What You Need to Know About Caffeine Drug Interactions:
And before you click-off thinking, “I drink decaffeinated, so I’m okay,” note that even decaffeinated coffee and tea still contain some caffeine. Coffee and tea can alter the effect – and safety – of your prescription medications. In addition to caffeine, both Coffee and Tea, including Green Tea, contain several plant nutrients (phytonutrients) that have the potential to interact with medications, or alter the metabolism of certain drugs – or vice versa. There are so many phytonutrients in coffee and tea that it will be impossible to consider them all individually, but we can review the effects of caffeine on various drugs. Coffee and tea during pregnancy.
Caffeine Drug Interactions can be roughly categorized into three groups:
- those where the drug decreases the metabolism of caffeine (thereby increasing the effects of caffeine);
- those where the coffee or tea increases metabolism of the drug (thereby decreasing the effect of the drug); and
- those where the coffee or tea enhances the effect of the drug (thereby effectively increasing the effects of the drug, potentially making a normal, safe dose an un-safe dose). For the interactions outlined below, it is the caffeine drug interactions that cause the effects:
Except for the decaffeinated preparations, all coffees and teas contain caffeine. Several medications decrease how quickly the body breaks down caffeine. Taking these drugs along with drinking coffee or tea can increase the risk of side effects, including anxiety, nervousness, headache, increase heart rate, increased blood pressure, and other side effects.
Caffeine Drug Interactions: Examples of these medications that DELAY METABOLISM of caffeine include (causes effects of caffeine to linger):
- Antibiotics: the “fluoroquinolones”, including ciprofloxacin (Cipro), enoxacin (Penetrex), norfloxacin (Noroxin), trovafloxacin (Trovan)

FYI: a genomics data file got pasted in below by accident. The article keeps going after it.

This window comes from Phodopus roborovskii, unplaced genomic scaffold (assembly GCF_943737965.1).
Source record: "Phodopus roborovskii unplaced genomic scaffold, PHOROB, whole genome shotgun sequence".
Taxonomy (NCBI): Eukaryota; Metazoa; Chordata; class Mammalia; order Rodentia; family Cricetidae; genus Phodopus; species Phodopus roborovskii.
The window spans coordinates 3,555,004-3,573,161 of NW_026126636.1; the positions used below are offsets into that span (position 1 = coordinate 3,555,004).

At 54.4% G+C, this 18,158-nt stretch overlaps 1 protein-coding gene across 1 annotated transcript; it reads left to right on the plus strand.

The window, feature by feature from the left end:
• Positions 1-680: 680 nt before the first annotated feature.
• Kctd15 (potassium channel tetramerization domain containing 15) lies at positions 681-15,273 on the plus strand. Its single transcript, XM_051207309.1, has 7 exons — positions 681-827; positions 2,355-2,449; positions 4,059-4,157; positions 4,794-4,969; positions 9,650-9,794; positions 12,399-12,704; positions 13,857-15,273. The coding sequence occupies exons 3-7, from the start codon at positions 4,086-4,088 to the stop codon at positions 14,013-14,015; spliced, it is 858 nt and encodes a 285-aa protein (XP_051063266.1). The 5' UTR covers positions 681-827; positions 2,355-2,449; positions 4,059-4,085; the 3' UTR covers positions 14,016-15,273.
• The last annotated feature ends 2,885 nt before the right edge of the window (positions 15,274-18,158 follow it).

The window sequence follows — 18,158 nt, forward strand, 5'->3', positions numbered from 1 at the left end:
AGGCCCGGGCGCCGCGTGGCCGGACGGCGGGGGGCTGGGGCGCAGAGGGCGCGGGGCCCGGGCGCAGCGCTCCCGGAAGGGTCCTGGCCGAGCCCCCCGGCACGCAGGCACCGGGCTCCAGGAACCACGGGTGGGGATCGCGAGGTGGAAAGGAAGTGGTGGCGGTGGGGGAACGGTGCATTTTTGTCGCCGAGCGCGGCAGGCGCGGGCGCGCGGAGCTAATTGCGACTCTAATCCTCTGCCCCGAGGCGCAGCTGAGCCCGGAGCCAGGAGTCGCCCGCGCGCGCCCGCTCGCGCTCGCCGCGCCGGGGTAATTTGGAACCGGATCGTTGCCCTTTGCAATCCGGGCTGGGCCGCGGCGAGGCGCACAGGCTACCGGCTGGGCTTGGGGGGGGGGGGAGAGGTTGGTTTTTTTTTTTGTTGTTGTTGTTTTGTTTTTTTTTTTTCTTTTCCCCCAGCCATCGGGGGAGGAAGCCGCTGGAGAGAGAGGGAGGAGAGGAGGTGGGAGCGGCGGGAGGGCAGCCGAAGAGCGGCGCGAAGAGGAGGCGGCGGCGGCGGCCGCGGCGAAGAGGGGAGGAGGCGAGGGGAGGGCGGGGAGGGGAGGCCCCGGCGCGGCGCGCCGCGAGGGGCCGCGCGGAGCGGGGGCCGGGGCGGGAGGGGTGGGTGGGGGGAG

- Some oral contraceptive pills (birth control pills)
- Cimetidine (Tagamet)
- Disulfiram (Antabuse)
- Fluvoxamine (Luvox)
If you are taking any of these medications, simply know that even the lower amounts of caffeine that are present in teas can have lasting effects.
Caffeine Drug Interactions: Examples of drugs whose METABOLISM is INCREASED BY CAFFEINE (decreases the effects of the drugs):
- Dipyridamole (Persantine)
If you are taking any of these medications, and you are drinking tea or coffee, know that your dose may need to be adjusted: ask your physician!
Conversely, caffeine present in coffee and tea can decrease the metabolism of some medications. The effect is to increase the effect of those drugs.
Caffeine Drug Interactions: Examples of medications whose EFFECTS are INCREASED BY CAFFEINE:
- Some anti-depression drugs (MAOIs)
- Medications that slow blood clotting (clopidogrel – Plavix; diclofenac – Voltaren; ibuprofen – Advil, Motrin; naproxen – Anaprox, Naprosyn; dalteparin – Fragmin; enoxaparin – Lovenox; heparin, warfarin – Coumadin; and others
- Riluzole (Rilutek)
Again, if you are taking any of these medications and you are drinking coffee or tea, ask your physician whether your dose should be adjusted.
Health Benefits of Coffee and Tea
Teas have garnered recent attention for their health benefits. Green tea, especially, contains nutrients that have powerful health-boosting benefits. Even coffee has been found to have potential health benefits. For example, coffee is one of the most powerful antioxidants of any popular beverage. Remarkably, these two very different plant species share many of the same phytochemicals and their associated health benefits. These benefits are the result of plant nutrients – flavonoids, polyphenols, catechins – that are present in the coffee plant (Coffea arabica), and tea plant (Camillia sinensis).
So, if you are on prescription medications, it is important that you notify your physician that you are a tea or coffee drinker. Ask specifically about potential interactions of your medication(s) with caffeine, and with the various phytonutrients that are present in coffee and tea.
Don’t let the wonderful health benefits of your favorite brew have a negative impact on your health by altering the effect of your medications. Ask your doc!
Note also that these cautions also apply to those who take supplements of green tea extract or green coffee extract. Also note that decaffeinated tea and decaffeinated coffee both still contain a small level of caffeine, but also still contain a high level of the health-boosting phytochemicals! So, again, ask your doc!
For the rest of us, we should be enjoying the health benefits of our favorite brew! Coffee and Tea.
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